Following the breakdown of a marriage or a common-law relationship (a “relationship of interdependence”), one of the major issues to resolve is how property is to be divided following a separation.

With the introduction of the Family Property Act, which replaced the Matrimonial Property Act, the rules for dividing property were established for both married couples and common-law partners.

The Family Property Act applies to spouses or common-law partners who separated on or after January 1, 2020. If you were married and separated before January 1, 2020, the old Matrimonial Property Act will apply. If you were in a common-law relationship and separated before January 1, 2020, then the law of unjust enrichment may apply.

How Does Property Division Work in Alberta?

In Alberta, under the Family Property Act and the Matrimonial Property Act, there is a legal starting point that all property acquired during a marriage (or common-law relationship) is divided equally. This is the case unless it appears to the Court that it would not be “just and equitable” to do so.

The Family Property Act also excludes certain property from being divided including property acquired as a gift from a third party, by inheritance, by a spouse before the marriage, for an award of damages in a civil lawsuit, or as proceeds of an insurance policy. These are exempt from division. However, if any exempt property increases in value, or if the exempt property is used to acquire other property between the date of marriage or acquisition and the time of trial, the Court will distribute the proceeds or increase in value in a manner that is “just and equitable”.

What is “just and equitable” will depend on the circumstances of the case. A Court will be deciding whether division should be equal or unequal. Under section 8 of the Family Property Act, the factors a Court would look at include:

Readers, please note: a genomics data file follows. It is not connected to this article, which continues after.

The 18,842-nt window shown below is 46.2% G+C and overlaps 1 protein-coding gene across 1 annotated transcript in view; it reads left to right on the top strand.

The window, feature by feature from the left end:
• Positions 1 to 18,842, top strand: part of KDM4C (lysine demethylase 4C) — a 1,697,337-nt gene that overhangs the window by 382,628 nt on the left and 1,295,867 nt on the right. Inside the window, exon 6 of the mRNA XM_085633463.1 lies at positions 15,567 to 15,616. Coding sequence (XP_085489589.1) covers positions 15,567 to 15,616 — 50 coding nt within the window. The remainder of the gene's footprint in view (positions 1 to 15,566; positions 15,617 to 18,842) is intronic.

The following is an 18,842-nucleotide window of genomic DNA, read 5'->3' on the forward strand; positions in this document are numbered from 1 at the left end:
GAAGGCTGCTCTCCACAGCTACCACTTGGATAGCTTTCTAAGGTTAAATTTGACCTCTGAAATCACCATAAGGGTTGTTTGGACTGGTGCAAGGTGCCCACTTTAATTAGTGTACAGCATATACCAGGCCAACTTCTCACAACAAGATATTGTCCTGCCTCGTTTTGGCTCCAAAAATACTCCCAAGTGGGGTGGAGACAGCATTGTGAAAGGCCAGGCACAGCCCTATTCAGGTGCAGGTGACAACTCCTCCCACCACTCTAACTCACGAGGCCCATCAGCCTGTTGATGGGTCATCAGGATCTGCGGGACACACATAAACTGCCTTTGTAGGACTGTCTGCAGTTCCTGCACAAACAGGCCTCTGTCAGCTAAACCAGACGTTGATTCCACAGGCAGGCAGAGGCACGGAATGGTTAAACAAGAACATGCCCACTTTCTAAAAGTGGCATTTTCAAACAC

• Contributions made by each partner to the marriage or relationship, including contributions as a homemaker or parent;
  • Contributions made by each partner to the acquisition, conservation, or improvement of either businesses or property;
  • The financial positions of the parties;
  • Whether property was acquired before or after separation;
  • Whether the parties had any agreements; and
  • The duration of the marriage.

What Does Property Division Look like Practically?

Family property or matrimonial property includes the division of both assets and debts. In Alberta, a debt is generally considered to be “matrimonial debt if it was related to the acquisition of matrimonial assets, or to the maintenance of the lifestyle of the parties.”

For property division to work effectively, whether it’s through Court, by Agreement, or Mediation/Arbitration, the parties need to exchange “disclosure”. In the context of property division, “disclosure” includes information on all assets and debts, within and outside Alberta.

When dividing property, assets would include:

  • Real Estate (the matrimonial home, farmland, etc.)
  • Businesses
  • Vehicles
  • Bank Accounts; Investments; and Cash
  • RRSPs; Pensions; Life Insurance
  • Household Furniture

When dividing property, debts would include:

  • Mortgages and Life of Credits
  • Vehicle Loans
  • Credit Cards
  • Family Debts
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How Can Shory Law Assist with Your Property Division?

It is important to speak to a property division lawyer before starting a claim in Court or signing an agreement. Dividing assets and debts following a relationship breakdown is not an easy task. At Shory Law, we have experienced family lawyers that can meet with you and explain your rights and obligations regarding property division.
Call us today at: +1 (403) 216-1199 or click the button below to fill out an online form and our office will reach out to you directly!

FAQs

What is divisible property?

All property acquired during a marriage is considered divisible property. There are some exemptions like for example receiving an inheritance in your name or receiving a court settlement in your name. Please let us know if you have specific property in mind and are wondering whether it would be divisible or not.

How is matrimonial property divided?

Property for both married and common-law partners (Adult interdependent partners) is split equally between the separating parties. This also applied to all accumulated debt, meaning that all assets and debts of the family will be added up and divided equally between the parties.

How are family assets divided?

Property for both married and common-law partners (Adult interdependent partners) is split equally between the separating parties. This also applied to all accumulated debt, meaning that all assets and debts of the family will be added up and divided equally between the parties.

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